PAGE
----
He was a good artist, exhibiting with Jackson Pollock, and a pretty good anthropologist, working with Margaret Mead and Claude Levi-Strauss, real heavyweights in the field.
But his credentials weren’t what made him great.
He got this Fulbright Scholarship to go study in Peru, so he took off all his clothes except for his sneakers and walked into the Amazon jungle. He found a tribe of cannibals, entering unannounced into their encampment one evening. The fellows all saw him and fell in love with him on the spot, and not for dinner. They were delighted with his whiteness, and that he showed up with no weapons at all. They couldn’t get enough of him. They took him to the chief and asked, “Can we keep him please”. The chief said “OK, but you have to feed him”, and that was that.
So Tobias became one of the boys in this stone age tribe of Amazon head hunters. It turned out that all the ladies sleep in one pile at one end of the encampment, and all the fellows in another big pile at the other end of the encampment. To make little head hunters you had to find spare time during the day. Night time seemed to be reserved for same sex rest and recreation. Tobias found that sexual boundaries amongst the cannibals were Very fluid, to the point of being almost nonexistent.
It’s not an academic or scholarly report, but an intensely personal journey into another life. I’ve described it jokingly, but it’s very serious in the issues with which it deals. Tobias writes beautifully; he’ll take you into a very private room, where it’s just you and him and nobody else, and he’ll tell the deepest secrets of his heart. You’ll want to find someone and pour your heart out, as well.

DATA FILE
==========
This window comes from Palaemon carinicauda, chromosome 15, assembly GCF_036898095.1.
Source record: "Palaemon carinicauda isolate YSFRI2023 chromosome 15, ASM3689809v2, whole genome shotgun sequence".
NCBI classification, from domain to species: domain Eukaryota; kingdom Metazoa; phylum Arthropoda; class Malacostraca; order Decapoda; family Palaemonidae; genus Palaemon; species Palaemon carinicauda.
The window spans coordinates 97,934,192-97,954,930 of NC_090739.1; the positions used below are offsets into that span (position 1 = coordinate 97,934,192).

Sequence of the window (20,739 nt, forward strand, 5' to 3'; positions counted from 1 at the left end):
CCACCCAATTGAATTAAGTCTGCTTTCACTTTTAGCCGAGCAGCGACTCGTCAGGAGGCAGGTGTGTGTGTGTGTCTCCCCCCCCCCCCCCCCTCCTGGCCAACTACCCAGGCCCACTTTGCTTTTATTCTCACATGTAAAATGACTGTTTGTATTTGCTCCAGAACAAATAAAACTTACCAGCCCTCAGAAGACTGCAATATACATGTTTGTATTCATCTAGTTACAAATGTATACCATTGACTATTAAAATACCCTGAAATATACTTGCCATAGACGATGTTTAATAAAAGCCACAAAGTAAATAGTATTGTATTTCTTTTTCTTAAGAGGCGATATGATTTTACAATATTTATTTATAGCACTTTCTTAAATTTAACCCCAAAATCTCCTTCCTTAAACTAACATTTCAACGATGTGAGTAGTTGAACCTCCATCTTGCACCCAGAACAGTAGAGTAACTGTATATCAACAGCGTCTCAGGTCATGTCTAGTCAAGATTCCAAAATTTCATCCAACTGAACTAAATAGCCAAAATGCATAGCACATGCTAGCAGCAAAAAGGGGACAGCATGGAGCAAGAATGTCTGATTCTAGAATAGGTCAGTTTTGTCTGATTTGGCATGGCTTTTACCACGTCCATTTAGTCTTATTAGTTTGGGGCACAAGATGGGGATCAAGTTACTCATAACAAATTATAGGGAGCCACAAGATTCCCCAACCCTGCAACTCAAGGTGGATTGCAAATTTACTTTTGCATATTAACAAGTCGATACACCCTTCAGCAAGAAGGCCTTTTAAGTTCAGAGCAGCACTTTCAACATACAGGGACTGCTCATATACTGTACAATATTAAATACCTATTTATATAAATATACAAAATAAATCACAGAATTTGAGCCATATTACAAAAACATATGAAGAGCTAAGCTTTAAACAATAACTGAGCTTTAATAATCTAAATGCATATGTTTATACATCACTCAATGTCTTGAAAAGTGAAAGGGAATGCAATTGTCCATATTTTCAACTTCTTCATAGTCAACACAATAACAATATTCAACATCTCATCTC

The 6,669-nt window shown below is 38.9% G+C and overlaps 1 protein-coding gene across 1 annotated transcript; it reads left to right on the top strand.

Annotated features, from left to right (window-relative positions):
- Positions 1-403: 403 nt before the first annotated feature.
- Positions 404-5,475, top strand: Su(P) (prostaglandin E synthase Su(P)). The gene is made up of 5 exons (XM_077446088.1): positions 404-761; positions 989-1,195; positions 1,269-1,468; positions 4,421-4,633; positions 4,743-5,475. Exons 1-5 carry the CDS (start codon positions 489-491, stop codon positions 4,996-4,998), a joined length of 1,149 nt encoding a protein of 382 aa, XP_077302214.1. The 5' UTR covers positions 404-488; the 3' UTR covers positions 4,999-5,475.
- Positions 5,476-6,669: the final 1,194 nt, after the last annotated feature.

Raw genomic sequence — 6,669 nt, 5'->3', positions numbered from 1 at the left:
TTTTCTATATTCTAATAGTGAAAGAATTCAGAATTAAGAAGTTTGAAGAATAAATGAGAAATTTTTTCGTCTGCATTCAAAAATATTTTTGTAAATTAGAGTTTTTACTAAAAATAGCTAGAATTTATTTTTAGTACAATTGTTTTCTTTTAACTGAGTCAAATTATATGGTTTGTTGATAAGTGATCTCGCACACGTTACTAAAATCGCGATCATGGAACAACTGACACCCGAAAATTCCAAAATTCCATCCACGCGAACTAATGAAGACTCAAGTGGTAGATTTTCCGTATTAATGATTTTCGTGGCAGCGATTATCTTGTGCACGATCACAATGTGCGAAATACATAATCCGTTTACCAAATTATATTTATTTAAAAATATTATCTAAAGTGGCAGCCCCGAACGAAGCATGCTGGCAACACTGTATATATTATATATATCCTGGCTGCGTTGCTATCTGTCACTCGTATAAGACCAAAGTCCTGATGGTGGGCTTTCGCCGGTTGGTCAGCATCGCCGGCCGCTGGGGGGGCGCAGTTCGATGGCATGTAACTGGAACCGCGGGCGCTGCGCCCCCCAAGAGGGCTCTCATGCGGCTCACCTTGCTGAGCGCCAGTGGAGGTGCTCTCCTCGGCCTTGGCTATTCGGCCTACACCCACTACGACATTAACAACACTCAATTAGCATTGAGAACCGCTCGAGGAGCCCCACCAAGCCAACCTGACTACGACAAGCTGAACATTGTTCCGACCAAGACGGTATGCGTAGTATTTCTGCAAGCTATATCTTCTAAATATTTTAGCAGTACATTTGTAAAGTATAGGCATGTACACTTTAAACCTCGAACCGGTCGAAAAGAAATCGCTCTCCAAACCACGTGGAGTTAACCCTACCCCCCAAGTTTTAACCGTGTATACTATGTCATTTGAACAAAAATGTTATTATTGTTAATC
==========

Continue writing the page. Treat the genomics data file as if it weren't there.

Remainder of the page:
It’s the masks we wear that hinder our vision. In surrendering to the grace and fluidity of a simpler vision, Tobias discovered much about himself that had been hidden from his own view. He doesn’t gloss over the parts of their world that would appall a “civilized” person, but he integrates them into a coherent worldview. One mask that we wear is the deception of “civilization”. In truth, I find modern warfare much more savage and debased than simple headhunting. Cannibalism is a much less horrific act than carpet bombing whole cities and nations into rubble.
He joined in the life of the tribe so completely that I doubt he made it all the way back. And I wonder if perhaps it was the best part that stayed.
Oh, and P.S. This Meme has spread so quickly, I can’t think of five bloggers that I normally associate with that haven’t already done this one yet. So here it is: If you come across this page, consider yourself invited to take this challenge. Once you start on it, it becomes really fun. Let me know if you do. I love to hear from you.